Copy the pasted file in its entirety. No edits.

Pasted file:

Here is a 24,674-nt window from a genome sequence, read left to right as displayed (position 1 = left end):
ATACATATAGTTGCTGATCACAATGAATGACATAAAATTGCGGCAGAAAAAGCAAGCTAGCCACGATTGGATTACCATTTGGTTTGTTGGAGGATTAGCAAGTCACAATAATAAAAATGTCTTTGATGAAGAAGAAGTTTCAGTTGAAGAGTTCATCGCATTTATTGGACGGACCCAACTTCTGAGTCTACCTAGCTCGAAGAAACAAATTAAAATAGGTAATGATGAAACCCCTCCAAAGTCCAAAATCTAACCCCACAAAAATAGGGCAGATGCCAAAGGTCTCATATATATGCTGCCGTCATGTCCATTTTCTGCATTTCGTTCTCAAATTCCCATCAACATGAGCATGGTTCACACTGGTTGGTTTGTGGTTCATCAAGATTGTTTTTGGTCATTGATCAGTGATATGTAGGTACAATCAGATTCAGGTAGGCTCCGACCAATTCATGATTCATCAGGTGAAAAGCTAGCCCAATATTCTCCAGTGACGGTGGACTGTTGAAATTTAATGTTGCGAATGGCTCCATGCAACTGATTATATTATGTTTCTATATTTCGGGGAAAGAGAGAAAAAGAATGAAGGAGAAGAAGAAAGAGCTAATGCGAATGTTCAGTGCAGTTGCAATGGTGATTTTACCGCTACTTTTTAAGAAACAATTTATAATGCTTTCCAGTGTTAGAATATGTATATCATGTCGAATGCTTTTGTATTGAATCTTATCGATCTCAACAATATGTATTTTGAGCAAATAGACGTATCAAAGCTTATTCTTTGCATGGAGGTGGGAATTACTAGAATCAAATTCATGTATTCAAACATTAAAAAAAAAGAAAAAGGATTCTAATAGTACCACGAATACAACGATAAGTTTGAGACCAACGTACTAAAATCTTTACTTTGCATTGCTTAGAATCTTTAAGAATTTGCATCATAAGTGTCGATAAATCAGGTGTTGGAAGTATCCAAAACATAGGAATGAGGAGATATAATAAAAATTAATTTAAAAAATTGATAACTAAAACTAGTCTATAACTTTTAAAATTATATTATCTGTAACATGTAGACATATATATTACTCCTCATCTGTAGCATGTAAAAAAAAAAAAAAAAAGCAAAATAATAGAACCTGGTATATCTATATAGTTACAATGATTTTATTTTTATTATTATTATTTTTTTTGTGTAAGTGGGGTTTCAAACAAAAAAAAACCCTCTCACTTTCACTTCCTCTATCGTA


Here is a 24,674-nt window from a genome sequence, read left to right as displayed (position 1 = left end):
ATACATATAGTTGCTGATCACAATGAATGACATAAAATTGCGGCAGAAAAAGCAAGCTAGCCACGATTGGATTACCATTTGGTTTGTTGGAGGATTAGCAAGTCACAATAATAAAAATGTCTTTGATGAAGAAGAAGTTTCAGTTGAAGAGTTCATCGCATTTATTGGACGGACCCAACTTCTGAGTCTACCTAGCTCGAAGAAACAAATTAAAATAGGTAATGATGAAACCCCTCCAAAGTCCAAAATCTAACCCCACAAAAATAGGGCAGATGCCAAAGGTCTCATATATATGCTGCCGTCATGTCCATTTTCTGCATTTCGTTCTCAAATTCCCATCAACATGAGCATGGTTCACACTGGTTGGTTTGTGGTTCATCAAGATTGTTTTTGGTCATTGATCAGTGATATGTAGGTACAATCAGATTCAGGTAGGCTCCGACCAATTCATGATTCATCAGGTGAAAAGCTAGCCCAATATTCTCCAGTGACGGTGGACTGTTGAAATTTAATGTTGCGAATGGCTCCATGCAACTGATTATATTATGTTTCTATATTTCGGGGAAAGAGAGAAAAAGAATGAAGGAGAAGAAGAAAGAGCTAATGCGAATGTTCAGTGCAGTTGCAATGGTGATTTTACCGCTACTTTTTAAGAAACAATTTATAATGCTTTCCAGTGTTAGAATATGTATATCATGTCGAATGCTTTTGTATTGAATCTTATCGATCTCAACAATATGTATTTTGAGCAAATAGACGTATCAAAGCTTATTCTTTGCATGGAGGTGGGAATTACTAGAATCAAATTCATGTATTCAAACATTAAAAAAAAAGAAAAAGGATTCTAATAGTACCACGAATACAACGATAAGTTTGAGACCAACGTACTAAAATCTTTACTTTGCATTGCTTAGAATCTTTAAGAATTTGCATCATAAGTGTCGATAAATCAGGTGTTGGAAGTATCCAAAACATAGGAATGAGGAGATATAATAAAAATTAATTTAAAAAATTGATAACTAAAACTAGTCTATAACTTTTAAAATTATATTATCTGTAACATGTAGACATATATATTACTCCTCATCTGTAGCATGTAAAAAAAAAAAAAAAAAGCAAAATAATAGAACCTGGTATATCTATATAGTTACAATGATTTTATTTTTATTATTATTATTTTTTTTGTGTAAGTGGGGTTTCAAACAAAAAAAAACCCTCTCACTTTCACTTCCTCTATCGTA